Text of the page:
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DoS and DDoS Attacks: Bigger, Dumber, More Threatening

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The year in distributed denial of service (DDoS) attacks can be described pretty simply: Bigger, dumber and more dangerous. At least that's the conclusion not in those words, of course reached by Arbor Networks in the fourth edition of its Worldwide Infrastructure Security Report.

 

The firm found that DDoS attacks are surpassing 40 gigabits -- double the size found last year -- and have severely tested some ISPs' security infrastructure. If the same doubling happens between this year and next, the report concludes, it will be beyond the ability of some providers to stay operational.

 

The survey which put 90 questions to 70 security engineers found that the attacks themselves were unsophisticated and aimed at simply overwhelming defenses. The plan, it seems, is in the process of working.

 

I mentioned this Georgia Tech Information Security Center study last week. Here is Dark Reading's comprehensive rundown on the contents of its annual Emerging Cyber Threats Report. Essentially, the idea is that smartphones finally are set to take their place as the next big thing to worry about, a spot that they have threatened to grab for a while. The danger is that smartphones will be hit with voice fraud, data theft, remote code execution and botnets. Denial of service (DoS), a close relative of DDoS, will be launched via commandeered smartphones.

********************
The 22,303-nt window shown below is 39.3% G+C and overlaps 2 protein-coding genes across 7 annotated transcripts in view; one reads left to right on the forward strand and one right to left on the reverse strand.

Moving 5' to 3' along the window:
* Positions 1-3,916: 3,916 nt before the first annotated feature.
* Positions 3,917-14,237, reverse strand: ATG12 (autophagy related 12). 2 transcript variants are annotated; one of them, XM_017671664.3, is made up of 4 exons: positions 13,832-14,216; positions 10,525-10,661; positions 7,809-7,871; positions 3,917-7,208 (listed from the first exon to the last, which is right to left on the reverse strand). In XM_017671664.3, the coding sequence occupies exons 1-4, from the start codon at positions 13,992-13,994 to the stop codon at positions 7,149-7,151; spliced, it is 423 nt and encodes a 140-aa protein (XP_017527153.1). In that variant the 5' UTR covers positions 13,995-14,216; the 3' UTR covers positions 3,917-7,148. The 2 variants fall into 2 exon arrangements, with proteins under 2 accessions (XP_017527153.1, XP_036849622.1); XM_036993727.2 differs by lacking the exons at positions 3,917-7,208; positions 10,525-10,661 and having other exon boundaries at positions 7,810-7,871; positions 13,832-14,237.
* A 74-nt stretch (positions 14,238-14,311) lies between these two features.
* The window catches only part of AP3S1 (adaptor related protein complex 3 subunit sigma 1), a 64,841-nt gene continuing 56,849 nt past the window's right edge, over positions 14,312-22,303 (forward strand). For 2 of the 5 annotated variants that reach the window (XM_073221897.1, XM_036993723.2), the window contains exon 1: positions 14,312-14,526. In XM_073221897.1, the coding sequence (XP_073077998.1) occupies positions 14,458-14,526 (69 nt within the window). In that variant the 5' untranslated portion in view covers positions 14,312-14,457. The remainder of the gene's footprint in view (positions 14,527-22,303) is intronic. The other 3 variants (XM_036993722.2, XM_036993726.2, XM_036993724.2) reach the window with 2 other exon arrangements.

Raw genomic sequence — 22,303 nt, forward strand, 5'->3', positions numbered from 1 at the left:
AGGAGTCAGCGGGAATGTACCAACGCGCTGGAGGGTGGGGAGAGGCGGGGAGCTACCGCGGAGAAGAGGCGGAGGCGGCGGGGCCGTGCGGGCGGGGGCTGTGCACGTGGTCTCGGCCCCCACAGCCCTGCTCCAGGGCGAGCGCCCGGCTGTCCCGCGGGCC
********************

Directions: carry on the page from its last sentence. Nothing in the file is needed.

Session Initiation Protocol (SIP) is the hot signaling protocol for establishing and terminating (or tearing down) a VoIP call. How SIP is implemented and managed is a vital element in determining how liable a network is to security problems, including DoS attacks. It is a highly complex topic. SecureLogix CTO Mark Collier, who runs the VoIP Security Blog, provides a post linking to eight papers on SIP and DoS. The focus at least in these papers is on detection.

 

It doesn't help that, for a variety of reasons both legitimate and not DNS servers are not being patched, despite the well documented existence of a problem that could lead to DOS attacks. The flaw was discovered earlier this year by researcher Dan Kaminsky. According to figures from an Infloblox sruvey, 40 percent of DNS servers still are vulnerable to the problem.

 

The dangers were real. Late last week, the British Broadcasting Company was the victim of a DDoS attack. This ZDNet post has the details, which notes the attack originated from different countries and knocked the site out of commission for 75 minutes. The post says the attack wasn't necessarily political, but that politically based attacks are likely to increase in 2009. Last month, an 18-year-old Verona, N.J. man admitted to launching a DDoS attack against the Church of Scientology's Web site. He faces up to 10 years in prison and has agreed to pay a $37,500 penalty.

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